Selling against a lower price can be aggravating. “I can get it from XYZ Corp for 8% less. Can you meet their price?” We hear it far more often than we’d like. What’s a sales pro to do?Your manager would say, “You haven’t adequately sold the value of the product.” To some extent that’s true (it helps them meet their goals), but we all know there are some people who will always buy on price, no matter what. What do you say to them?
“I never worry about my competitor’s lower price; they must know what their stuff is worth. What my product is worth is $X. My product meets your goals of A and B. How many would you like?” With this response, the competition is minimized, and you’re back on track. There is nothing your customer can say to this approach that will shake your explanation of the price differential. All you need to do is take the order. They may talk about budget, giving you an opportunity to discuss payment arrangements. Don’t sell on price. You’ll lose.
What is the client’s goal for the outcome?
When your customer makes your competitor a topic of conversation, you need to change the focus back to your customer’s goals and how your product helps to achieve them. You’re not an expert on the competitor, and even if by some chance you are, it isn’t what you need to discuss to sell your product. Nobody’s goal is to have a 1/4″ drill bit – the goal is to have 1/4″ hole. Stop talking about the tool, and start talking about the goal.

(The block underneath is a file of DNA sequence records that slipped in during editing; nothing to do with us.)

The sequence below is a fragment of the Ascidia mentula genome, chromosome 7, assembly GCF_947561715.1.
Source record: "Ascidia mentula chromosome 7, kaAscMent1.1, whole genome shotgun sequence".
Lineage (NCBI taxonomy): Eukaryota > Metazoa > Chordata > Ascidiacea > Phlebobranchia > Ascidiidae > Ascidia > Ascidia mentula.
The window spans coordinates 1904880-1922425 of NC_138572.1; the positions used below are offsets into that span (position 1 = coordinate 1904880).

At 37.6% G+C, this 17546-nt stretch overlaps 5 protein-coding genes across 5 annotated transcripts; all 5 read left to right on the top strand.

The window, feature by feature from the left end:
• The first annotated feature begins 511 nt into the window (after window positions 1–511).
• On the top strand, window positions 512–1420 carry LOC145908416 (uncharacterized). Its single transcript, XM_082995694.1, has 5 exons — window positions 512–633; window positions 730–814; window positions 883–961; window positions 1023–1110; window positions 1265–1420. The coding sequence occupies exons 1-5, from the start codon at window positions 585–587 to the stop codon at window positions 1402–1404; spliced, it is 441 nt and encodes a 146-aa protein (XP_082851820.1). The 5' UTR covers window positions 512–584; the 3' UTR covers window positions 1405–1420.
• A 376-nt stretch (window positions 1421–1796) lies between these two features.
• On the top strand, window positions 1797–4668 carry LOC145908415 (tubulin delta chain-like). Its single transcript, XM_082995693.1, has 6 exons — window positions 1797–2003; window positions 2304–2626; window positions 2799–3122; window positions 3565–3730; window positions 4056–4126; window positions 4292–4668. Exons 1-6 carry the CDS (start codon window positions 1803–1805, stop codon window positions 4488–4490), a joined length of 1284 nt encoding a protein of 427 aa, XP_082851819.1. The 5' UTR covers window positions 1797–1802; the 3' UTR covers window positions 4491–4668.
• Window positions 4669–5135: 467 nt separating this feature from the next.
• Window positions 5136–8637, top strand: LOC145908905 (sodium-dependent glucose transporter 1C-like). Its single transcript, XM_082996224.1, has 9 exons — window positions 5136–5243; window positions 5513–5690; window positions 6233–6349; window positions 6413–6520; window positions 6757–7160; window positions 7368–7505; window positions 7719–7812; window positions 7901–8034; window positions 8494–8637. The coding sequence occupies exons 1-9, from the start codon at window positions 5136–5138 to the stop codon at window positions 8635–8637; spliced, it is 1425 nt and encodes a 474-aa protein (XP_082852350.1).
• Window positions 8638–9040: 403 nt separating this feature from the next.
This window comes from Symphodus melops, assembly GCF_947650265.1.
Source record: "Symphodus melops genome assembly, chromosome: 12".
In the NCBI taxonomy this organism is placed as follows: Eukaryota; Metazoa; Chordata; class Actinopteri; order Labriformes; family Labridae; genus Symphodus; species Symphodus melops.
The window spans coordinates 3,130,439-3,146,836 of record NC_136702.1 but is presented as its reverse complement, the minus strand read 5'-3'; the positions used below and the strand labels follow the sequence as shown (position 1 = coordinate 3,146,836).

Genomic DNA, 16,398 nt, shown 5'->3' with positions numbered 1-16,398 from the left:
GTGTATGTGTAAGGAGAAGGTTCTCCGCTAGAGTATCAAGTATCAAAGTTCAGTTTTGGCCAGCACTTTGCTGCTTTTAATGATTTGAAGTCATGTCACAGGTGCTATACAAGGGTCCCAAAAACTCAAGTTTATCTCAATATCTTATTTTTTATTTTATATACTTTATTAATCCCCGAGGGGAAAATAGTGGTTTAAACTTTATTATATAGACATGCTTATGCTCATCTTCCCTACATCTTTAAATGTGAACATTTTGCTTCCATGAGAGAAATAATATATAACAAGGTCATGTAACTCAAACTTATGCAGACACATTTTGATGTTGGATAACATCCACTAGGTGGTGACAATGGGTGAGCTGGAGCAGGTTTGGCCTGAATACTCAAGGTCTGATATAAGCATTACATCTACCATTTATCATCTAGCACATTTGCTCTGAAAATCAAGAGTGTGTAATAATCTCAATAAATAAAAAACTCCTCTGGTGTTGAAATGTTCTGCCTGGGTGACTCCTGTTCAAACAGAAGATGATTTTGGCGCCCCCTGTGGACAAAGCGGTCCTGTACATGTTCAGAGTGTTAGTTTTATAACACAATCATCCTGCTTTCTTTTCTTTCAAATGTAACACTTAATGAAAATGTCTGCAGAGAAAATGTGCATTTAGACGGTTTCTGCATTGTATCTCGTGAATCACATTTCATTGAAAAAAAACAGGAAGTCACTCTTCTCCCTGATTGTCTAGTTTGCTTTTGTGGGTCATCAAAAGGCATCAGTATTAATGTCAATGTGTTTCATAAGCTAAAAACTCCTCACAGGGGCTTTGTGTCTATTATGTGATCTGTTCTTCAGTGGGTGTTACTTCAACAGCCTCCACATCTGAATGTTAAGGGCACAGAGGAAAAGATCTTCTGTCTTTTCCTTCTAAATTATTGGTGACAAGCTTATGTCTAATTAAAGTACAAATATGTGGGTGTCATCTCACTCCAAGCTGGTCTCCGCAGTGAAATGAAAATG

This “They must know what their stuff is worth” approach can easily be overdone and beaten to death. When you say it, say it once, clearly, and then drop it. You’re not bad-mouthing with this approach, you’re stating a fact. If you are perceived as talking trash about the competition, your reputation and your sales are quickly going to be in trouble. Keep the focus on achieving goals, and close our sale.